The devil in our wicked selves: iLIVE
The past few weeks have been horrific and profound in the most intense and dreadful way imaginable, and has left our nation frustrated, angry and pointing fingers recklessly - and everyone who was present at the brutal shooting that saw 34 people lost their lives at Lonmin mine in Marikana.
The widely publicised pictures of the gruesome incident are believed to mirror the ruthless attacks on blacks by the then South African Police during the apartheid era. More so, one cannot help but think that the belief is not very far-fetched and that perhaps, the devil in our wicked selves still reigns.
Since the incident, people have come from different opposing positions, some in defence of the aggrieved miners and others in defence of the police. However, few have acknowledged, from a behavioural point of view, that the situation was wrong in many ways from the first week of the strike.
It is important to note that democracy is, because we are, and that the idea is as much as meaningless if we fail to act in a manner that is in accordance with its principles. In recognition of the fact that the miners carry “victim” status, it should not conceal the reality that both the unions and their members also have a responsibility to account for their misguided actions. Firstly, for going out on an illegal strike that was not properly monitored and given clear directions on proper conduct. Secondly, for carrying dangerous weapons into open field, and inciting physical violence, that unfortunately, resulted in the killing of 10 people in the first week of the strike. And lastly, having failed to uphold a basic value of the moral society; empathy.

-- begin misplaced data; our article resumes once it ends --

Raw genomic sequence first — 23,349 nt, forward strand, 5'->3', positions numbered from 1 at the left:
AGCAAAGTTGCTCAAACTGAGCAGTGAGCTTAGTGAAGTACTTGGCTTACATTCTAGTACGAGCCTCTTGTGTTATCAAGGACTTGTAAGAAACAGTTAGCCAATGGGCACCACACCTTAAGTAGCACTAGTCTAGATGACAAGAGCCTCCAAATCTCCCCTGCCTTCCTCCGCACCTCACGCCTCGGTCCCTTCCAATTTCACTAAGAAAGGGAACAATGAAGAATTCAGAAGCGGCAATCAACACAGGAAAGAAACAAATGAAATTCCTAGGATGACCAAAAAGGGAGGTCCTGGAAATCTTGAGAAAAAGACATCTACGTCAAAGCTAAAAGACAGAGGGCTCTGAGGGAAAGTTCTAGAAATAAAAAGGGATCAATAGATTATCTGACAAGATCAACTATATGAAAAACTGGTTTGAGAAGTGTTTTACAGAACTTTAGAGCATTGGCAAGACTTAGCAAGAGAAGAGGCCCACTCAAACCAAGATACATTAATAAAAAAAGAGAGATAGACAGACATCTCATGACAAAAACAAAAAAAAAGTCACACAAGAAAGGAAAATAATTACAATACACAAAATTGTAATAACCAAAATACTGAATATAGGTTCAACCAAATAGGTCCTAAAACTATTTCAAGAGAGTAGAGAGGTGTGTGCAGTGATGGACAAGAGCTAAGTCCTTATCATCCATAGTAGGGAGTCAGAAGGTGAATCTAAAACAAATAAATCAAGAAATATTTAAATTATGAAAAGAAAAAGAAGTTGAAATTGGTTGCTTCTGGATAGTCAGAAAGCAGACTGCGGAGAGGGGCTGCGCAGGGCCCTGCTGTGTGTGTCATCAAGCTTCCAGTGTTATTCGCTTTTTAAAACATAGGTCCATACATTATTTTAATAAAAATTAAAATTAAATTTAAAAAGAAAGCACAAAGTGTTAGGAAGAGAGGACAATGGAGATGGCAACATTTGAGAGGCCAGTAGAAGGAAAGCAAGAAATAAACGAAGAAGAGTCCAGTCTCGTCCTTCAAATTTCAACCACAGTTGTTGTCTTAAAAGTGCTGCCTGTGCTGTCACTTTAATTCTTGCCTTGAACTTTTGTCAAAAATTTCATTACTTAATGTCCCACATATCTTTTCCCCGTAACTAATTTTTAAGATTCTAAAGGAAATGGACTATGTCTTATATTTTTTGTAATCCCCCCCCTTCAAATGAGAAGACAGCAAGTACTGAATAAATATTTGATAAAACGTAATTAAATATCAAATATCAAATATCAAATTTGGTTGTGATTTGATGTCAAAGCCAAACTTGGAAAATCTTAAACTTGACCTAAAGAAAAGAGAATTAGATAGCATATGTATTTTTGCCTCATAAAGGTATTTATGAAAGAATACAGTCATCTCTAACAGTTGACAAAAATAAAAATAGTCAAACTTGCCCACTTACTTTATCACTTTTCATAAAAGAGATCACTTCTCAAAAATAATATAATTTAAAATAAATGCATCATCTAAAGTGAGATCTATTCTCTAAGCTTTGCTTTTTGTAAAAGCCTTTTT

The brutal and disturbing shooting by the police at the vulnerable miners was like adding nothing but large amounts of petrol to a veld fire that was already volatile. Why then, would men gather in the name of wage increase and better working conditions, but instead turn against one another to a point of taking others’ lives? Why would a group of policemen use live-ammunition against a mob, yet claim the primary objective was to disperse the crowd? This is simply a clear indication of our failure to connect with the god-fearing human in ourselves.
If we are to grow as people and as a society that recognizes and aspires to be one that upholds morals and values. We are going to have to dig deep into ourselves as individuals and as parts of the greater community without attempting to set a boundary between the two and the roles they are expected to play.
The best way to defeat the devil in our wicked selves is by living the democracy we want to see prevail around us.